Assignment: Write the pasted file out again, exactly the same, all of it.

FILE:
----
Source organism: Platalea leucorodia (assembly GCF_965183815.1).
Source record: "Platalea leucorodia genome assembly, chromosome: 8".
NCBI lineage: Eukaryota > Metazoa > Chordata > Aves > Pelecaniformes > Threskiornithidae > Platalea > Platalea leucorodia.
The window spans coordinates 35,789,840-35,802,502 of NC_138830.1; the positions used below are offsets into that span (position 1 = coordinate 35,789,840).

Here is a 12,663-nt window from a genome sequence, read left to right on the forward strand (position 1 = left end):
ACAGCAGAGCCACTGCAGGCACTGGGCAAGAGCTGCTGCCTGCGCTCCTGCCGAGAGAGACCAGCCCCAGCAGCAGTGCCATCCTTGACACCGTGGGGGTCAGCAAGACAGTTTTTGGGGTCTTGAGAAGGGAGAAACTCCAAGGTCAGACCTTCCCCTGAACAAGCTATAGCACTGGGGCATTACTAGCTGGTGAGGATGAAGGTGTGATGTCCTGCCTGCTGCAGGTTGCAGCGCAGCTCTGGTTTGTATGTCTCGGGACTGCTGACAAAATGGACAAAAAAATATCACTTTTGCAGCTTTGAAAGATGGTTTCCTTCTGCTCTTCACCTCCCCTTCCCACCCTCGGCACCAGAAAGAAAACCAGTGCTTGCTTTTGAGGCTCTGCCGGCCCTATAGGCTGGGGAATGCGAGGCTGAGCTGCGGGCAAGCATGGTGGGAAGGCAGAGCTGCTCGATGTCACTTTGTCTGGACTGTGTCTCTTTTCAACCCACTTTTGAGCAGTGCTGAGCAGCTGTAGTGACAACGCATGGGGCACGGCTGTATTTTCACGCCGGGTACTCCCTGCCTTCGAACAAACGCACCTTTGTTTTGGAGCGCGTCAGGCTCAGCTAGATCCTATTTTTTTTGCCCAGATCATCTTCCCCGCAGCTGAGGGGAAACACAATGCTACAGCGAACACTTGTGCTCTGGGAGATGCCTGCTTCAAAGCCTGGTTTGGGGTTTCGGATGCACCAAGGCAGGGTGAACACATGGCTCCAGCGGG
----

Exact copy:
Source organism: Platalea leucorodia (assembly GCF_965183815.1).
Source record: "Platalea leucorodia genome assembly, chromosome: 8".
NCBI lineage: Eukaryota > Metazoa > Chordata > Aves > Pelecaniformes > Threskiornithidae > Platalea > Platalea leucorodia.
The window spans coordinates 35,789,840-35,802,502 of NC_138830.1; the positions used below are offsets into that span (position 1 = coordinate 35,789,840).

Here is a 12,663-nt window from a genome sequence, read left to right on the forward strand (position 1 = left end):
ACAGCAGAGCCACTGCAGGCACTGGGCAAGAGCTGCTGCCTGCGCTCCTGCCGAGAGAGACCAGCCCCAGCAGCAGTGCCATCCTTGACACCGTGGGGGTCAGCAAGACAGTTTTTGGGGTCTTGAGAAGGGAGAAACTCCAAGGTCAGACCTTCCCCTGAACAAGCTATAGCACTGGGGCATTACTAGCTGGTGAGGATGAAGGTGTGATGTCCTGCCTGCTGCAGGTTGCAGCGCAGCTCTGGTTTGTATGTCTCGGGACTGCTGACAAAATGGACAAAAAAATATCACTTTTGCAGCTTTGAAAGATGGTTTCCTTCTGCTCTTCACCTCCCCTTCCCACCCTCGGCACCAGAAAGAAAACCAGTGCTTGCTTTTGAGGCTCTGCCGGCCCTATAGGCTGGGGAATGCGAGGCTGAGCTGCGGGCAAGCATGGTGGGAAGGCAGAGCTGCTCGATGTCACTTTGTCTGGACTGTGTCTCTTTTCAACCCACTTTTGAGCAGTGCTGAGCAGCTGTAGTGACAACGCATGGGGCACGGCTGTATTTTCACGCCGGGTACTCCCTGCCTTCGAACAAACGCACCTTTGTTTTGGAGCGCGTCAGGCTCAGCTAGATCCTATTTTTTTTGCCCAGATCATCTTCCCCGCAGCTGAGGGGAAACACAATGCTACAGCGAACACTTGTGCTCTGGGAGATGCCTGCTTCAAAGCCTGGTTTGGGGTTTCGGATGCACCAAGGCAGGGTGAACACATGGCTCCAGCGGG